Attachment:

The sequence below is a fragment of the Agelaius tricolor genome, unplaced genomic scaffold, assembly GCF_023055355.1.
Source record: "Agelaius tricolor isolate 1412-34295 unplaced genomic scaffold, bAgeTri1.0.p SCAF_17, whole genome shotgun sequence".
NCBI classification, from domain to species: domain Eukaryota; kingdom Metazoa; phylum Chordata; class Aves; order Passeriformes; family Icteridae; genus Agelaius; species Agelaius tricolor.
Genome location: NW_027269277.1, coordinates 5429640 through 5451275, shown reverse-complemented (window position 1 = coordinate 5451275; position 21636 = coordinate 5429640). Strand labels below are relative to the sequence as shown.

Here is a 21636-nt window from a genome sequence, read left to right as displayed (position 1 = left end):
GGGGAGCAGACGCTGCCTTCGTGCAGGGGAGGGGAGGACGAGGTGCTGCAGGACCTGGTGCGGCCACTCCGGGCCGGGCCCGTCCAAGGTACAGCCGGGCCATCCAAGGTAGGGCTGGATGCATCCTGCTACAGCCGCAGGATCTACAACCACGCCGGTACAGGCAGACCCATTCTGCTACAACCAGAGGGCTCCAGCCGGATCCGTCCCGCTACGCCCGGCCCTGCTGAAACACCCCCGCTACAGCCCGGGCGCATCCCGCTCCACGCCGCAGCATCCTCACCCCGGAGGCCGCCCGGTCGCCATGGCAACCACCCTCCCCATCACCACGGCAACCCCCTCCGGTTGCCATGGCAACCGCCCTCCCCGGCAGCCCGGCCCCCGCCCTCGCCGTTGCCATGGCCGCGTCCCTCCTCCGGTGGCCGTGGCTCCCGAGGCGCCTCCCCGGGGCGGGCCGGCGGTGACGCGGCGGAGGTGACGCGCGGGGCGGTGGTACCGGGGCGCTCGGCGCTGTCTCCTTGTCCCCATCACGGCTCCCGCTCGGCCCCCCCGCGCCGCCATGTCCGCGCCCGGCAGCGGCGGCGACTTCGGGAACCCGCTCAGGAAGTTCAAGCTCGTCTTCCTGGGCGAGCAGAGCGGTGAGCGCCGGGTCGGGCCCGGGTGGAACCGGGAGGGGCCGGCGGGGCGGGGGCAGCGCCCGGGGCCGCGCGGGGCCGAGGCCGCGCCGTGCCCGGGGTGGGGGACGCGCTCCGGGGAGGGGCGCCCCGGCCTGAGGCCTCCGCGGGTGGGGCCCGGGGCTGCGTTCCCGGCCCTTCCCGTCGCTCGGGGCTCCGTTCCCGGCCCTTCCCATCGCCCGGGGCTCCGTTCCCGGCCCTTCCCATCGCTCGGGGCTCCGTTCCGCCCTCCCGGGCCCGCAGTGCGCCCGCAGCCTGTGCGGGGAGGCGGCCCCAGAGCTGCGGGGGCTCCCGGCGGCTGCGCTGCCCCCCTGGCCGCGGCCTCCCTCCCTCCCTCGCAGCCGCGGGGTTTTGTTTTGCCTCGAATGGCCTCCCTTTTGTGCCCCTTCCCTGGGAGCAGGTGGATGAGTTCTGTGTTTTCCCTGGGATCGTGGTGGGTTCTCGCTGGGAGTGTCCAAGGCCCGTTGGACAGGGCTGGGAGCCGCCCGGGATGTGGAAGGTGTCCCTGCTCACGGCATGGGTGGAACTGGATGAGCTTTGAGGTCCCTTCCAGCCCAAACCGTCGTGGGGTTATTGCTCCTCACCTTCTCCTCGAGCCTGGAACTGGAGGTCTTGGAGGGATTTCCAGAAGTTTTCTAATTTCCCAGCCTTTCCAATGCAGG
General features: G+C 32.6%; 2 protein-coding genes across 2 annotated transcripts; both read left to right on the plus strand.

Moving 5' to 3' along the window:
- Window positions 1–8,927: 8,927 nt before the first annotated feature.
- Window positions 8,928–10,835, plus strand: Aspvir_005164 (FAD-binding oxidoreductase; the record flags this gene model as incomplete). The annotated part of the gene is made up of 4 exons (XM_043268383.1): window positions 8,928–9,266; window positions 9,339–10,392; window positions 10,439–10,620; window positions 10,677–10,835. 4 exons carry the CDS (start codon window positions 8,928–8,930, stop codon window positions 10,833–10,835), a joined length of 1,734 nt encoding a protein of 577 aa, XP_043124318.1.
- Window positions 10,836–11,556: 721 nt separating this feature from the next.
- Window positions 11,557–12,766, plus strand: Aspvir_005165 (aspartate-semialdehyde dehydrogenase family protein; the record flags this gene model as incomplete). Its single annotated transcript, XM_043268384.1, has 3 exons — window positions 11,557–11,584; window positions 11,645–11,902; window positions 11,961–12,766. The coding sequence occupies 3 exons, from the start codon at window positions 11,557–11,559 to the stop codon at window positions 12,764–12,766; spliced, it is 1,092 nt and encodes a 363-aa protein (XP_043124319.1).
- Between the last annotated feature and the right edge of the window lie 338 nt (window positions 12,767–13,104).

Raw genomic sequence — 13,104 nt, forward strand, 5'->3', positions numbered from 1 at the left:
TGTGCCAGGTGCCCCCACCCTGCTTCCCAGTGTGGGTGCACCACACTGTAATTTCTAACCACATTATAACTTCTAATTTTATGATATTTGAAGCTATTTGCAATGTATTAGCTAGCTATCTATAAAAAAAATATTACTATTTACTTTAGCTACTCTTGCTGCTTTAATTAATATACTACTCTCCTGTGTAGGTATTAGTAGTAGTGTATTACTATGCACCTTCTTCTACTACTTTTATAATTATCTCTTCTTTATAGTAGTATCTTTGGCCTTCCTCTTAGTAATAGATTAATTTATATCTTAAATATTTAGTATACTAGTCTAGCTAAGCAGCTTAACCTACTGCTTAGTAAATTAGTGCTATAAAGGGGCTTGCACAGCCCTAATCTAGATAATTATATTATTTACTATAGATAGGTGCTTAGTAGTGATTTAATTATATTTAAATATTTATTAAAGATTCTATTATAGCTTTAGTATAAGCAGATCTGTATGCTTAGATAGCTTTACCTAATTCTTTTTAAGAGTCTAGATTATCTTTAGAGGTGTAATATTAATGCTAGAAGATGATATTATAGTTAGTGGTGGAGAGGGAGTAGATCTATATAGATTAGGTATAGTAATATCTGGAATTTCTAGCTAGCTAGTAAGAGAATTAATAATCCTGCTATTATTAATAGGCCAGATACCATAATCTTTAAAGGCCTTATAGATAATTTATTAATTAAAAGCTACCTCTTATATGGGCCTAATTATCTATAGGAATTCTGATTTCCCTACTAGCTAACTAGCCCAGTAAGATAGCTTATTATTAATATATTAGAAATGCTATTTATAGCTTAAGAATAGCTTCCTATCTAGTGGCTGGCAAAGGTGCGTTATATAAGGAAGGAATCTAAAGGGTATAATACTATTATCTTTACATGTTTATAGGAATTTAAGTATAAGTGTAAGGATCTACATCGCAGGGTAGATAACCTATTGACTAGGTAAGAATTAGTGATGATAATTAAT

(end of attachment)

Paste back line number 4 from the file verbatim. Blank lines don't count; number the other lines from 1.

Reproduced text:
Genome location: NW_027269277.1, coordinates 5429640 through 5451275, shown reverse-complemented (window position 1 = coordinate 5451275; position 21636 = coordinate 5429640). Strand labels below are relative to the sequence as shown.